A federal judge in Washington, D.C. on Tuesday cleared the $85.4 billion merger of AT&T and Time Warner, rejecting the claims of the United States Department of Justice that the transaction may “substantially lessen” competition or “tend to create a monopoly.” The DOJ is likely to appeal and/or seek to stay the closing of the transaction.
The landmark case was the DOJ’s first suit in 40 years seeking to block a so-called “vertical merger,” i.e., a merger between a buyer and a supplier. The DOJ has acknowledged since 1984 that although nonhorizontal mergers are “less likely than horizontal mergers to create competitive problems, they are not invariably innocuous.”
The court’s ruling is widely viewed as significant because it is the first vertical merger case in decades and, if it stands up on appeal, may influence the DOJ’s analysis of such transactions and deter future challenges to them.
But the decision’s importance in the health care industry, where relationships between merging parties are frequently more complex than in other industries, is not as clear. Some mergers that appear to be vertical – including hospital acquisitions of physician practices, the CVS Health acquisition of Aetna, and the integration or mergers of payors and providers, such as UnitedHealth’s acquisition of Surgical Care Affiliates – are not “pure” vertical mergers because they may have important horizontal components. For example, the parties in CVS-Aetna and Cigna-Express Scripts are not in a traditional buyer-supplier relationship, and there are elements of horizontal overlap that may need to be analyzed under a horizontal merger analysis approach.
Moreover, vertical transactions can raise important foreclosure concerns, including concerns regarding limiting access or market entry, and sometimes raise concerns as to collusion irrespective of whether there are horizontal aspects.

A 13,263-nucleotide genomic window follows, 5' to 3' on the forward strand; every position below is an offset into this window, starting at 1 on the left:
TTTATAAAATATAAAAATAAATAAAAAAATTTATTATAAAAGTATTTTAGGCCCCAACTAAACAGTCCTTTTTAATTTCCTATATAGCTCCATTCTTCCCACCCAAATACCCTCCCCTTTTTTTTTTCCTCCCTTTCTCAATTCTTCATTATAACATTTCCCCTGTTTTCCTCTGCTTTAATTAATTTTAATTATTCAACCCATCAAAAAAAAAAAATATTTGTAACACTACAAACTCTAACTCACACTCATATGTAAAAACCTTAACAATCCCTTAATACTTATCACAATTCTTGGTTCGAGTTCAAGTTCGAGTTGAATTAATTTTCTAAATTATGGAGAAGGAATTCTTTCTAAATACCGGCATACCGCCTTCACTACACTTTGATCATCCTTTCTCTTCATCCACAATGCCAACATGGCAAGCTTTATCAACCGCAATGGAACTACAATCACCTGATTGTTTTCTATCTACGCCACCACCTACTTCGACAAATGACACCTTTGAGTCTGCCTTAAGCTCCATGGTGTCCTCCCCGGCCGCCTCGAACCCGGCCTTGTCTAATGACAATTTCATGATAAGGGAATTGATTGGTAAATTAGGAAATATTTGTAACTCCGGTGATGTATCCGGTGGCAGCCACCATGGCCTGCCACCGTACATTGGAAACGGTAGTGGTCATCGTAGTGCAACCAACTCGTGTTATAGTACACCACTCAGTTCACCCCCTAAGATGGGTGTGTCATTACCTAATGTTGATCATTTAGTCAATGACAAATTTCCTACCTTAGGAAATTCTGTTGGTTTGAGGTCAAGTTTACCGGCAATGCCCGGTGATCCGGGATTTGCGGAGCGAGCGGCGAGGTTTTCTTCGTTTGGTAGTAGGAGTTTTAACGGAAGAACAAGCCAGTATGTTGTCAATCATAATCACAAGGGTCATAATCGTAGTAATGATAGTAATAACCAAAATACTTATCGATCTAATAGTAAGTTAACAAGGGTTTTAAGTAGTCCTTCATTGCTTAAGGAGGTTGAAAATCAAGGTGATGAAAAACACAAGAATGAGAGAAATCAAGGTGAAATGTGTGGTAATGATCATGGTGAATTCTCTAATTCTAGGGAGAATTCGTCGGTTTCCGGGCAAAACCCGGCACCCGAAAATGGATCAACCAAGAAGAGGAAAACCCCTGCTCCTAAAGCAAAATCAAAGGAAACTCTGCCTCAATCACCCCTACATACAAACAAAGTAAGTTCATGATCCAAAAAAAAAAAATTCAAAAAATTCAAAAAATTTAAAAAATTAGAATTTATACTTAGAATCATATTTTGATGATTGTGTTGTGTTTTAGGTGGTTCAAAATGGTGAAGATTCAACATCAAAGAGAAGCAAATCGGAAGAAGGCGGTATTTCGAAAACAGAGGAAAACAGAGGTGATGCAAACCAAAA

In addition, well-executed vertical integration in health care transactions may have procompetitive effects, as they can positively promote cost containment/reduction and aid the transition to value-based reimbursement.
In any event, the AT&T/Time Warner decision (assuming it is not reversed on appeal) is informative for pure vertical mergers, including for example, a health insurer acquiring a hospital system.
At trial in the AT&T/Time Warner case, the DOJ argued that AT&T occupies a dominant position in a highly concentrated telecommunications market, but Time Warner products — such as HBO’s “Game of Thrones” and CNN — are not fungible. As a result, the DOJ contended, if AT&T wants to withhold “must have” programming from a rival telecom company, or charge more for it, that company cannot readily replace it.
In response, AT&T argued it had no incentive to withhold Time Warner’s programming from other distributors, that consumers would derive many benefits from the merger and that the combined companies would be in a better position to compete with upstarts like Amazon and Netflix, which already are vertically integrated.
The court found after a six-week trial that the DOJ had not proven the proposed merger would lead to fewer choices for consumers and higher prices for television and internet services.
It is unclear if those arguments will prevail in the health care context, given the complexity of the transactions and the possibility that they may have both vertical and horizontal aspects.
Some commentators have called on the DOJ to revise its vertical merger guidelines, quoted above, which were last issued in 1984 and largely followed the reasoning of Robert Bork’s influential 1978 book, The Antitrust Paradox. Bork argued the main purpose of antitrust law is to protect consumers by encouraging economic efficiencies, and as a result, authorities should not focus on blocking vertical deals, which (he asserted) produce efficiencies that can be passed on to consumers in the form of lower prices, higher quality or both.
The AT&T/Time Warner ruling is widely expected to unleash a wave of vertical combinations in various industries, including media, entertainment and – perhaps to a lesser extent – health care.
 See U.S. Department of Justice Non-Horizontal Merger Guidelines, originally issued as part of “U.S. Department of Justice Merger Guidelines, June 14, 1984.”